When I was about five or six, towards the end of the 1960s, my parents and I visited my gran in Gateshead. My gran had lived a tough life; she had seven children, and her husband died two years after her last child, my mother, was born. The same week she was born, her twelve year old brother died and another sibling didn’t live beyond five. These were the 1930s and much like that conveyed in Angela’s Ashes. My father’s family were similar; ten born, only five surviving to school age.
When we went into her high rise flat, she was sat in the small living room, where there was a TV in each corner. I was so impressed that she had two TVs, but puzzled as to why they were in the same room. When I asked, “Why’ve you got two tellies gran,” she said in her usual matter-of-fact way, “One’s for BBC, and one’s for ITV.” Somehow or other, she had found two broken TVs that served her purpose. She wasn’t bothered about BBC Two. You still didn’t take TV for granted in the 1960s, and there were great events to marvel at, most notably the moon landing in 1969, when Neil Armstrong stepped out onto that studio set in Hollywood and said those famous words.
Angela Topping gives us a snapshot of this magical, black and white time in her poem Monochrome. “A candid photograph, a moment caught/in black and white, nineteen fifty nine,/a council house estate interior.” We have a picture within a picture, of a father with his camera, who is watching his daughter and her friend in front of a new television, “in rapture where they lie,/on bellies, heads propped up by hands, enthralled,” You can see that he embraces new technology, and bringing the TV home, “feels some pride in its unveiling day.” There is both a sadness and great sense of love conveyed in Angela’s touching poem; this was a time when the rebuilding after the Second World War and the austerity of the 1950s crossed into a new era, more positive, liberal, and where the screens that are so prevalent today, were just beginning to be turned on.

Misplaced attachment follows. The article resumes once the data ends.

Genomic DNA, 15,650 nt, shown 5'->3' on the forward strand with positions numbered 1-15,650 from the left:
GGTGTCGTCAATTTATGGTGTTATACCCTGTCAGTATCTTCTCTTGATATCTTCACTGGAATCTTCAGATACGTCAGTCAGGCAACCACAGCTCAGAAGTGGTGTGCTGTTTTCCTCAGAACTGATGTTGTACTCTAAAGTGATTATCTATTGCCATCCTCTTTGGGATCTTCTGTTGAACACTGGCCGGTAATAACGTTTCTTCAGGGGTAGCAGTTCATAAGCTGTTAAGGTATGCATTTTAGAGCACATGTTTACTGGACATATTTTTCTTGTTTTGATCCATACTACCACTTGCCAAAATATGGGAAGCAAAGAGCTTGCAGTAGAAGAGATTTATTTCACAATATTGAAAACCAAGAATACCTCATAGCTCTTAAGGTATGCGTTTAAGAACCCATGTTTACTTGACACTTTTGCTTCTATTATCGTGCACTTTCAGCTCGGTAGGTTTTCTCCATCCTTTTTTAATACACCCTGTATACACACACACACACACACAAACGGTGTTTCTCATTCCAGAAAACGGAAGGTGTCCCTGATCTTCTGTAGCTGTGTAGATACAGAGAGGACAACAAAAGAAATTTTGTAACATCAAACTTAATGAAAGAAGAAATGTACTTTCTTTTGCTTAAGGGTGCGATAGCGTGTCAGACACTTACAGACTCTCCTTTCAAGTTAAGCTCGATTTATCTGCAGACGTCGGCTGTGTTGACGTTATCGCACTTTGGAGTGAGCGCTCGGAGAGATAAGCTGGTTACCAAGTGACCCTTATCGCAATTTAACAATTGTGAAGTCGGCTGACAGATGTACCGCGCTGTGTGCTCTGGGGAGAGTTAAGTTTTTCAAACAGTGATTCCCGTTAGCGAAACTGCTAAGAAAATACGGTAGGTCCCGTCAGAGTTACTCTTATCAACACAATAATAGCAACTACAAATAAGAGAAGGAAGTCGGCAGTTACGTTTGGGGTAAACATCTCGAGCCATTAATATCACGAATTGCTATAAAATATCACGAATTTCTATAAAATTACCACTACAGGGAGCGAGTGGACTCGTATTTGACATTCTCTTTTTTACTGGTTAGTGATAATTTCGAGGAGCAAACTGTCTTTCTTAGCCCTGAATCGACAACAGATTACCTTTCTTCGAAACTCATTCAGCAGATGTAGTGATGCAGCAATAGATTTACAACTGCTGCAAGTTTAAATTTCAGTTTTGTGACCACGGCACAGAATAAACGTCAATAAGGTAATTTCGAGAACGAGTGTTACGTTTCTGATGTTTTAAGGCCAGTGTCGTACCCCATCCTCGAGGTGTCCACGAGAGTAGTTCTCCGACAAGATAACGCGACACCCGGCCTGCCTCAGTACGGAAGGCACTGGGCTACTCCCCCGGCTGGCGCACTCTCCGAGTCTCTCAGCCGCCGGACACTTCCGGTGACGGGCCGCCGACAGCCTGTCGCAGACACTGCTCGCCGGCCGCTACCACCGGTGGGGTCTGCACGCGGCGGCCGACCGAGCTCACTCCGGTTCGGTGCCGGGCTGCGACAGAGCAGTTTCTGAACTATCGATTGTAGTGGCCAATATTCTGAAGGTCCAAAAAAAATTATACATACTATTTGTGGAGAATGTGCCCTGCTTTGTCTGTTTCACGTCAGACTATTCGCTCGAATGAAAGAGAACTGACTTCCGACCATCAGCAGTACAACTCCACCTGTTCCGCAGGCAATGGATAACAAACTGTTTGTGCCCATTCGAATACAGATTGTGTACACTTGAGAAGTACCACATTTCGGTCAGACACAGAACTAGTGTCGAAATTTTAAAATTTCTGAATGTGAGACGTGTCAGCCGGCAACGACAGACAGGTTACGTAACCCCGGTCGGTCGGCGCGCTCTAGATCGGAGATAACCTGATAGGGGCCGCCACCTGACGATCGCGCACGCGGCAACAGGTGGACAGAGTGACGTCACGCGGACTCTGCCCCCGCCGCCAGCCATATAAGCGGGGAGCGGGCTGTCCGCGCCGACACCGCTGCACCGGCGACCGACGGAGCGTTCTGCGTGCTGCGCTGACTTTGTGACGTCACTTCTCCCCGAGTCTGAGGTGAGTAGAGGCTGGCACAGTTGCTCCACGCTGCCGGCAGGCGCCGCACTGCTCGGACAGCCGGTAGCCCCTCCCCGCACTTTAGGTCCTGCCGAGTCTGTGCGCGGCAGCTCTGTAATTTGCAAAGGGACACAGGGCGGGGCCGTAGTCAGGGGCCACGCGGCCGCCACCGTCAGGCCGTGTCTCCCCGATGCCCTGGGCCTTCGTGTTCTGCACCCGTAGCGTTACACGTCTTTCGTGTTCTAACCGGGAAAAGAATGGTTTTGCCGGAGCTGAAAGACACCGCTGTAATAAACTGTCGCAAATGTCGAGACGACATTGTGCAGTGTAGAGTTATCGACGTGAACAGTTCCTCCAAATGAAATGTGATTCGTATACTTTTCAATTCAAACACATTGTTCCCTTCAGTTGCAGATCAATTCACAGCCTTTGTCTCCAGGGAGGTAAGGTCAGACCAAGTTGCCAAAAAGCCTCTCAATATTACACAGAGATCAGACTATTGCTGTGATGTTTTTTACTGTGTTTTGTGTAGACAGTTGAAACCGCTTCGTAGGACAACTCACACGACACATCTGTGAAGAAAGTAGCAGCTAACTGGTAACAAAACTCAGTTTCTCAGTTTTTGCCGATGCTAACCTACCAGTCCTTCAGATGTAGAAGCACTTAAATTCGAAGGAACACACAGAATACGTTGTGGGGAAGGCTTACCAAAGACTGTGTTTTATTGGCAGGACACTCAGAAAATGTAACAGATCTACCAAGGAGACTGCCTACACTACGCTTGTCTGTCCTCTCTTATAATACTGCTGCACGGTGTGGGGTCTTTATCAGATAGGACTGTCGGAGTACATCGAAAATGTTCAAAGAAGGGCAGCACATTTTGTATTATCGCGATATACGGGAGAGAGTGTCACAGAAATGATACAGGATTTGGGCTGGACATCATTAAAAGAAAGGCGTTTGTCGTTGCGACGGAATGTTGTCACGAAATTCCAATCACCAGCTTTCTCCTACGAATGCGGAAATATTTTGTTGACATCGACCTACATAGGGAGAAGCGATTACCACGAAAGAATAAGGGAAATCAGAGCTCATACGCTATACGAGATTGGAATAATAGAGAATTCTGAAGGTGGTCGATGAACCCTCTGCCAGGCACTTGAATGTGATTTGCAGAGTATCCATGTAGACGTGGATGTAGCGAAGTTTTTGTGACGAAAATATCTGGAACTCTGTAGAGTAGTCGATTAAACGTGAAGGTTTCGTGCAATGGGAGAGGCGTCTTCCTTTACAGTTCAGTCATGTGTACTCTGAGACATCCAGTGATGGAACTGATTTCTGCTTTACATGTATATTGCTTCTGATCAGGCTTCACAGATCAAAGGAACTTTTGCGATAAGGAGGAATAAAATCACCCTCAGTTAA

Angela Topping is the author of seven poetry collections, published by Stride, Bluechrome, Salt, Lapwing and Mother’s Milk Books. She also has four pamphlets out, including one with Rack Press. She has collaborated with poet Sarah James on a poetry duet pamphlet, an artist on a touring exhibition which was shown at StAnza in 2014, and is soon to work with a sculptor. Her poems have been widely published and have won several prizes. In 2013, she held a writer-in-residence post at Gladstone’s Library. She has edited and co-edited several anthologies and writes books on literary texts for Greenwich Exchange, the most recent being on the poet John Clare. Her next collection is forthcoming from Red Squirrel in 2016.
A candid photograph, a moment caught
in black and white, nineteen fifty nine,
a council house estate interior.
A television, first they ever saw,
holds two small girls in rapture where they lie,
on bellies, heads propped up by hands, enthralled,
unaware that they were captured too
in spying camera’s eye. Behind them
father monitors, one eye on them
the other focused on the flickering screen.
He has arranged for this new-fangled thing
and feels some pride in its unveiling day.
He never lived to see its colours show.
His camera was only monochrome.
But in this photograph, the magic gadgets
are cutting-edge, brand new, and he
is master of the revels, bestowing love.
First published in Paper Patterns (Lapwing 2012)
* Image by Paul Townsend, https://www.flickr.com/photos/brizzlebornandbred/